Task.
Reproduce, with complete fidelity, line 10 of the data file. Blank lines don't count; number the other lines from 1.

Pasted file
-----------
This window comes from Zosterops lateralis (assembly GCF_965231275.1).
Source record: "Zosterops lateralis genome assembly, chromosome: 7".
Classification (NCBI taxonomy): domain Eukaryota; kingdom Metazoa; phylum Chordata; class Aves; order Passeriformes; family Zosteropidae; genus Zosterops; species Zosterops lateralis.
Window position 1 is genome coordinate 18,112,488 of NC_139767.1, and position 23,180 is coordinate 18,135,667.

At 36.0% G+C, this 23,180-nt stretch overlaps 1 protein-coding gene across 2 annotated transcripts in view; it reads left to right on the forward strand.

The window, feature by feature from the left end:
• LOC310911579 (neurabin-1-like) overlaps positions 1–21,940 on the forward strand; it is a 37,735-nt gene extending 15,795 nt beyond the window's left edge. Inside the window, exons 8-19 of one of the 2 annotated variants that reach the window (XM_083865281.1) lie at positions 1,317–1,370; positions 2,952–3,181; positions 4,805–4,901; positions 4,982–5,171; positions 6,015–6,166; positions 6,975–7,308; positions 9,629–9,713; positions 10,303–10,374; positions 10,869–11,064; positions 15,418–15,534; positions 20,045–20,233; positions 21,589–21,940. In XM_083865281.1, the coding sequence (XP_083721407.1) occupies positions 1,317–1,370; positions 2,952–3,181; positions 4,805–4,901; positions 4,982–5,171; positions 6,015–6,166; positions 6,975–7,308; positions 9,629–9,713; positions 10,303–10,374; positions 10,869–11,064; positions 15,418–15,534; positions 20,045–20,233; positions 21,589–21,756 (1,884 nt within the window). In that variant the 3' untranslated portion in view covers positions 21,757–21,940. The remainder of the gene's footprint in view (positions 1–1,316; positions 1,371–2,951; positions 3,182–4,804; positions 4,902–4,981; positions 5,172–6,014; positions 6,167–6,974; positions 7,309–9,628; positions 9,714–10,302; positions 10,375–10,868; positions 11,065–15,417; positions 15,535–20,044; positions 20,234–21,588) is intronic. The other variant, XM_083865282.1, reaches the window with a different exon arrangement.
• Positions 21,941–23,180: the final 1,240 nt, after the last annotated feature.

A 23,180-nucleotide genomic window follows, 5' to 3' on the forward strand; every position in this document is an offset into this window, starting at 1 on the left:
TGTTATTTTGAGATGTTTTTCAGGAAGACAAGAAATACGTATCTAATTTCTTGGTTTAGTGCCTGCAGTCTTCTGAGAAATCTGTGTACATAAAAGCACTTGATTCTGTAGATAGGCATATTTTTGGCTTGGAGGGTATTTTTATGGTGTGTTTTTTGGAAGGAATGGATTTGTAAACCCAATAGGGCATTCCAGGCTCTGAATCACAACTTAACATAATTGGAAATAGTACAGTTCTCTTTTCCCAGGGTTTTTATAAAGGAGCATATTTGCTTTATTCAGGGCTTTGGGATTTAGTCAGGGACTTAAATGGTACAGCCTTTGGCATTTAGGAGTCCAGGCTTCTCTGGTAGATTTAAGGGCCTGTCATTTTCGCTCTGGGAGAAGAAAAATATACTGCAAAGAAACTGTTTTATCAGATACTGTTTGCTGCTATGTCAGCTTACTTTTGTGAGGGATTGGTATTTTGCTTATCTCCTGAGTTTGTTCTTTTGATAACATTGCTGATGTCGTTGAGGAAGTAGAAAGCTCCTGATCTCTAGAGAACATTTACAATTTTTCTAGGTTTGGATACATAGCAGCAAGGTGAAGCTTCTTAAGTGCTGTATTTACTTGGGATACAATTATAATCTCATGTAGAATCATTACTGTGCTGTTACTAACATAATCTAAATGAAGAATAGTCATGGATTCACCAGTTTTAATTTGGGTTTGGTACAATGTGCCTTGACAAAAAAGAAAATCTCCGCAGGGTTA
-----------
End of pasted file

TGTTATTTTGAGATGTTTTTCAGGAAGACAAGAAATACGTATCTAATTTCTTGGTTTAGTGCCTGCAGTCTTCTGAGAAATCTGTGTACATAAAAGCACTTGATTCTGTAGATAGGCATATTTTTGGCTTGGAGGGTATTTTTATGGTGTGTTTTTTGGAAGGAATGGATTTGTAAACCCAATAGGGCATTCCAGGCTCTGAATCACAACTTAACATAATTGGAAATAGTACAGTTCTCTTTTCCCAGGGTTTTTATAAAGGAGCATATTTGCTTTATTCAGGGCTTTGGGATTTAGTCAGGGACTTAAATGGTACAGCCTTTGGCATTTAGGAGTCCAGGCTTCTCTGGTAGATTTAAGGGCCTGTCATTTTCGCTCTGGGAGAAGAAAAATATACTGCAAAGAAACTGTTTTATCAGATACTGTTTGCTGCTATGTCAGCTTACTTTTGTGAGGGATTGGTATTTTGCTTATCTCCTGAGTTTGTTCTTTTGATAACATTGCTGATGTCGTTGAGGAAGTAGAAAGCTCCTGATCTCTAGAGAACATTTACAATTTTTCTAGGTTTGGATACATAGCAGCAAGGTGAAGCTTCTTAAGTGCTGTATTTACTTGGGATACAATTATAATCTCATGTAGAATCATTACTGTGCTGTTACTAACATAATCTAAATGAAGAATAGTCATGGATTCACCAGTTTTAATTTGGGTTTGGTACAATGTGCCTTGACAAAAAAGAAAATCTCCGCAGGGTTA